The rheological data, in particular, variation of each of melt viscosity and tan δ with temperature, was obtained using a Rheometrics RDS II Configuration Parallel Plate Viscometer, with a gap of 2.5 cm between the parallel plates, operating at a frequency of 1 Hz, a strain of 10% and a heating rate of 10° C./min. The results are represented graphically in FIG. 2, in which the rheometric profile is shown by graphs which represent the following respective relationships:
Full circles--melt viscosity (Pa.s) vs temperature (° C.) for the polymer of Example 1
Empty circles--melt viscosity (Pa.s) vs temperature (° C.) for Almacryl B1500
Empty line--tan δ vs temperature (° C.) for the polymer of Example 1
Full line--tan δ vs temperature (° C.) for Almacryl B1500.
In these graphs, tan δ is the ratio of loss modulus (G11) to the storage modulus (G1):tan δ=G11 /G1. This dimensionless value represents the ratio of the energy loss (dissipated as heat) per cycle to the energy stored per cycle, and hence recovery per cycle. When tan δ<<1, the material behaves as a solid or glass and when tan δ>>1, it behaves as a liquid. When tan δ=1, the material behaves as a rubber.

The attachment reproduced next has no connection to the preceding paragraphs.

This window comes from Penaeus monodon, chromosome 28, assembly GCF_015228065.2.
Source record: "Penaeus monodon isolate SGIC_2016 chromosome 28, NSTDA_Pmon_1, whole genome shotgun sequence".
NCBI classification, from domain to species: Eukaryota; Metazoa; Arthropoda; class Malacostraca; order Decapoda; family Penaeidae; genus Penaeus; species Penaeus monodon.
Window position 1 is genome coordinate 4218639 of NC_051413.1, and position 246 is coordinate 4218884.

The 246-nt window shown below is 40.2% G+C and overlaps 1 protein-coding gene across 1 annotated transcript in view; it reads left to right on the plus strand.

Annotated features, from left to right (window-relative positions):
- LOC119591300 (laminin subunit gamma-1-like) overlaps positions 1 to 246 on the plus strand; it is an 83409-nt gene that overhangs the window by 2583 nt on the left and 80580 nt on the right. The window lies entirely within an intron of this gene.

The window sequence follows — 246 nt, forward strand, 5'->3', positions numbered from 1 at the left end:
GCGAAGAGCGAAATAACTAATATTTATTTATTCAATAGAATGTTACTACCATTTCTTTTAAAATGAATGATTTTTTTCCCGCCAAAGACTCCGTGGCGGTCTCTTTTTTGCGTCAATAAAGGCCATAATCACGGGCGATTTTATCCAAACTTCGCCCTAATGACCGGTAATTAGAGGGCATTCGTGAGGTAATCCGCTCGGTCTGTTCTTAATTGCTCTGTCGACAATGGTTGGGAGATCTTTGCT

For a toner binder, it is desired that the polymer should behave as a rubber over as wide a temperature range as possible.
FIG. 2 shows that the polymer of Example 1 satisfied the requirement of tan δ=1 over a much wider temperature range (100-240° C.) as compared with the much narrower temperature range (100-180° C.) for the commercial product.
A comparison of the results achieved with Examples 1 and 2 with those of Examples 6 and 7 respectively shows that the high/low method of Examples 1 and 2 gives a very broad, skewed molecular weight distribution, whereas the low/high methods of Examples 6 and 7 gave only a monomodal distribution towards the low molecular weight.
Example 3 showed that if the addition of the monomer charge for preparing the low molecular weight polymer was carried out too soon after initiation of the first stage for providing the polymer of high molecular weight, then only a monomodal distribution was achieved with very little high molecular weight function; see Example 3(a). However, the longer the addition of the monomer charge for providing the low molecular weight polymer is held back, i.e. the higher the degree of conversion to the high molecular weight polymer then the broader the molecular weight distribution. In particular, it is preferred that hard beads of high molecular weight polymer are obtained prior to commencement of the low molecular weight polymer production stage.
Example 5 shows that even if the azo initiator AIBN is replaced by an oxidising initiator, BPO, present at a larger quantity, it is still possible to obtain a broad distribution. It would seem that the initiator in stage 1 did not unduly affect the catalytic activity of the CCTA.
Examples 6 and 7 are comparative, and have a PDi <15.
It can be seen from the above that a skewed molecular weight distribution of the polymer composition, ideal for electrographic toner binders, can be achieved by the method of the invention.